GM stock tumbles on Kerkorian sale

Shares of nation's largest automaker stumble amid concerns about Kerkorian's trimming his holdings by 14 million shares.

By Chris Isidore, senior writer

NEW YORK ( -- Shares of General Motors plunged Wednesday as billionaire investor Kirk Kerkorian disclosed he had sold 14 million shares of the stock earlier this week, as he turned his sights on increasing his holdings in casino operator MGM Mirage.

His investment firm Tracinda Corp. said in a separate filing early Wednesday that is it looking to buy up to 15 million additional shares of MGM Mirage (Charts), at a 12 percent premium to Tuesday's closing price.

Financier Kirk Kerkorian is trimming his GM holdings as he moves to increase his stake in MGM Mirage.
Financier Kirk Kerkorian is trimming his GM holdings as he moves to increase his stake in MGM Mirage.
GM (green) has been one of the best-performing stocks in the S&P 500 (yellow) this year.

Shares of GM (down $1.52 to $31.09, Charts), the best performer on the Dow this year, were down more than 4 percent in trading Wednesday. Shares of the automaker were down 11.6 percent from Friday's close, before Kerkorian made his below-market-price sale at $33 a share. But shares of MGM Mirage gained more than 10 percent.

Kerkorian's sale of GM shares will reduces his holding at GM to 7.4 percent from 9.9 percent. His filing did not give any reason for the sale, and it includes the statement that he might decide either buy or sell additional shares "based on market and general economic conditions, the business affairs and financial condition of General Motors, the market price of its shares" and other factors deemed relevant.

His MGM Mirage filing stated, "This tender offer demonstrates our confidence in MGM Mirage and its management and our commitment to the company's future." A spokeswoman for Tracinda said he would have no comment on the moves beyond the filings. GM also had limited comment on the filing.

"It's our practice not to speculate on the motivations, actions or potential actions of shareholders," said GM spokeswoman Gina Proia.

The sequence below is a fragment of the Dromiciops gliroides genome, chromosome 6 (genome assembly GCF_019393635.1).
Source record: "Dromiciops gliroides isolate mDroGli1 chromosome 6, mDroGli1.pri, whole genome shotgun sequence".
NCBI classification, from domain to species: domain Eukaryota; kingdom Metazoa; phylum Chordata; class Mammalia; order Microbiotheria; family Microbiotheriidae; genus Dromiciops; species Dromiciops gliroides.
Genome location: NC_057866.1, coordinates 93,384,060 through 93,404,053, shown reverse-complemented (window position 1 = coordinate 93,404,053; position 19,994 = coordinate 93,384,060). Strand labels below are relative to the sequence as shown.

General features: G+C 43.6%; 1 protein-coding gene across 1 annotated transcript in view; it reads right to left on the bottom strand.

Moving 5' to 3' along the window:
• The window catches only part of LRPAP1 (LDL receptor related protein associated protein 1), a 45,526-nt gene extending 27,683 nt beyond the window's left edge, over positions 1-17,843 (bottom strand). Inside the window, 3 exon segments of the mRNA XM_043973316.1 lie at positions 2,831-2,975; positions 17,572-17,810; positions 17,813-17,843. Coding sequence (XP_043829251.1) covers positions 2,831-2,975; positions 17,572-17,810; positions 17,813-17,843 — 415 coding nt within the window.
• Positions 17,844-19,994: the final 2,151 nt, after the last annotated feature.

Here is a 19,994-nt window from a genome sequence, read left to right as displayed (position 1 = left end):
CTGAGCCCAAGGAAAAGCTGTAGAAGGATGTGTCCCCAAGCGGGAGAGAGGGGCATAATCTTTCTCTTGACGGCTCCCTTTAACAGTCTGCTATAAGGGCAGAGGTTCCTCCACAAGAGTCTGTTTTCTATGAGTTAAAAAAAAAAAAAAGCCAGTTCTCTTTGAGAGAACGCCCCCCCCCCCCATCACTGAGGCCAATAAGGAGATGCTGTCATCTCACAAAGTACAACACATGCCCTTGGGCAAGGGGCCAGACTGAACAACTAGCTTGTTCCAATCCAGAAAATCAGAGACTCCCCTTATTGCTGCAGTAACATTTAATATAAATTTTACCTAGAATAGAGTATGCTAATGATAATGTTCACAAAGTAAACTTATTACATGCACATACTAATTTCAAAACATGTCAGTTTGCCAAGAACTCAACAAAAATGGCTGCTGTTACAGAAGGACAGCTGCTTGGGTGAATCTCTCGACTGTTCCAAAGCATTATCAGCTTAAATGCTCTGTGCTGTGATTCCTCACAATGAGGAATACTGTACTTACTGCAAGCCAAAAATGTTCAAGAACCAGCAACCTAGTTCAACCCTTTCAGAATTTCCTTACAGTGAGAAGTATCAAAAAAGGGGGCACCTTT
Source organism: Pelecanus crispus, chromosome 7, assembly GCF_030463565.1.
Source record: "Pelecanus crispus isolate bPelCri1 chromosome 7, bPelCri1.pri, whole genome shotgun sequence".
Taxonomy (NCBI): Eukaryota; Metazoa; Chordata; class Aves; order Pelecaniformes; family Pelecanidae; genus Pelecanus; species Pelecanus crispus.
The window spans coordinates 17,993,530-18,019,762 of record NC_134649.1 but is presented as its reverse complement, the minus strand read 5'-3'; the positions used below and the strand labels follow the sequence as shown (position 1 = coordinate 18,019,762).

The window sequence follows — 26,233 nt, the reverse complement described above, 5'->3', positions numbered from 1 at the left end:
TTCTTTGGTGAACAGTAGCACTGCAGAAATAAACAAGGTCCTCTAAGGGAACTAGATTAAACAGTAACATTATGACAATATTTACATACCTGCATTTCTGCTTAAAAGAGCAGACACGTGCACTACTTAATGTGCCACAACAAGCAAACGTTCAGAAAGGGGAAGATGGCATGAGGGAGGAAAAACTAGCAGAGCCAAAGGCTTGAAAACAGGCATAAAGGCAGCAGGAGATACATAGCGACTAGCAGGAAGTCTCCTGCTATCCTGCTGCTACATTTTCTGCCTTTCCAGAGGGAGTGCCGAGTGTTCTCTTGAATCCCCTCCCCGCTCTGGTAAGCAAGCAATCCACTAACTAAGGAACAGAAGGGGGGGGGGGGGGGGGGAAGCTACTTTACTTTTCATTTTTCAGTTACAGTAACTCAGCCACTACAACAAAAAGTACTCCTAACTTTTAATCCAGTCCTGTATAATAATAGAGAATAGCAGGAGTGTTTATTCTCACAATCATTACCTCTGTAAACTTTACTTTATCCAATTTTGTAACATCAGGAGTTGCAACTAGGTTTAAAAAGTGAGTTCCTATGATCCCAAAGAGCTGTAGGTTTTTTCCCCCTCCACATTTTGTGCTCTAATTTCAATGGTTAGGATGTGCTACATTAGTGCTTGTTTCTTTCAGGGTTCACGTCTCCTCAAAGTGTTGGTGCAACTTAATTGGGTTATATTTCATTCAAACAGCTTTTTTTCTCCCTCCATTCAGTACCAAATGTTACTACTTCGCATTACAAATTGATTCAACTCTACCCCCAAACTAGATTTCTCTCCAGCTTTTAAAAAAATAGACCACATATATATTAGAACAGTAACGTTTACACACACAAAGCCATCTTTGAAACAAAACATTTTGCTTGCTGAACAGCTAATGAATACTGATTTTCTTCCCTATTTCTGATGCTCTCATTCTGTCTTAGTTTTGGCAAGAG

Kerkorian had paid an average of just a bit more than $30 a share for the 56 million shares he held before this latest sale. He had previously sold a block of 12 million shares in December 2006 in order to lock in a loss for tax purposes, but then he repurchased those shares earlier this year for a lower price.

His offer for MGM Mirage shares would cost about $825 million, or about $364 million more than the amount he liquidated from his GM share sale. So there was a risk that he could be weighing further GM share sales, which could hit its value.

GM shares have already fallen ahead of the Kerkorian filing on GM, owing to concerns about what his offer for MGM Mirage would mean for his holdings in the automaker. They briefly regained some of their lost ground on news he was still holding onto 7.4 percent of GM shares for the time being, before again sinking lower.

Earlier this year Kerkorian sought permission to add to his 9.9 percent stake in GM. But even as he sought to buy shares above that threshold, he battled with management of GM, pushing it to join an alliance with Japanese automaker Nissan and French automaker Renault, which already have cross-ownership of each other's shares.

But after holding almost three months of talks, GM management pulled out of the discussions, saying the automaker would have to be compensated for joining such an alliance. The move brought criticism from Kerkorian and a resignation of his adviser, Jerry York, from the GM board.

Kerkorian already holds 56.3 percent of the shares of MGM Mirage, the No. 2 gaming company behind Harrah's Entertainment (Charts). His proposed purchase would increase that stake by an additional 5.3 percent.

MGM Mirage briefly moved into the No. 1 spot with its $7.9 billion purchase of Mandalay Resort Group in April 2005, but Harrah's responded with its own purchase of Caesars Entertainment in June of that year. Also in 2005 Kerkorian sold control of Metro-Goldwyn-Mayer movie studio to a group led by Sony.

Those efforts have helped the stock surge about 69 percent so far this year, making it one of the best-performing stocks in the S&P 500 in 2006.

Since hitting a 52-week high in late October, GM shares have pulled back almost 15 percent.

Despite the recent decline, GM stock still has outpaced rivals Ford (Charts) and DaimlerChrysler (Charts) this year, but it has continued to lose ground to overseas competitors such as Toyota Motor. (Charts)

Earlier in the day GM confirmed a report in the Detroit News that it was dropping plans to develop a new family of minivans because of a shift in product strategy that has the automaker putting more attention on the so-called crossover segment, which are SUV-like vehicles built on a car platform rather than a light truck platform.

Industrywide U.S. minivan sales have fallen 12 percent this year in the face of high gasoline prices and growing popularity of crossover models. Ford had previously announced it also would not develop future minivan models as it seeks to stem losses.

GM had been only a minor player in the segment. Vehicle sales tracker Autodata estimates that GM's share of the shrinking minivan market has fallen to just below 10 percent the first 10 months of this year, compared to 14 percent in the same period a year earlier.'s Grace Wong contributed to this story.

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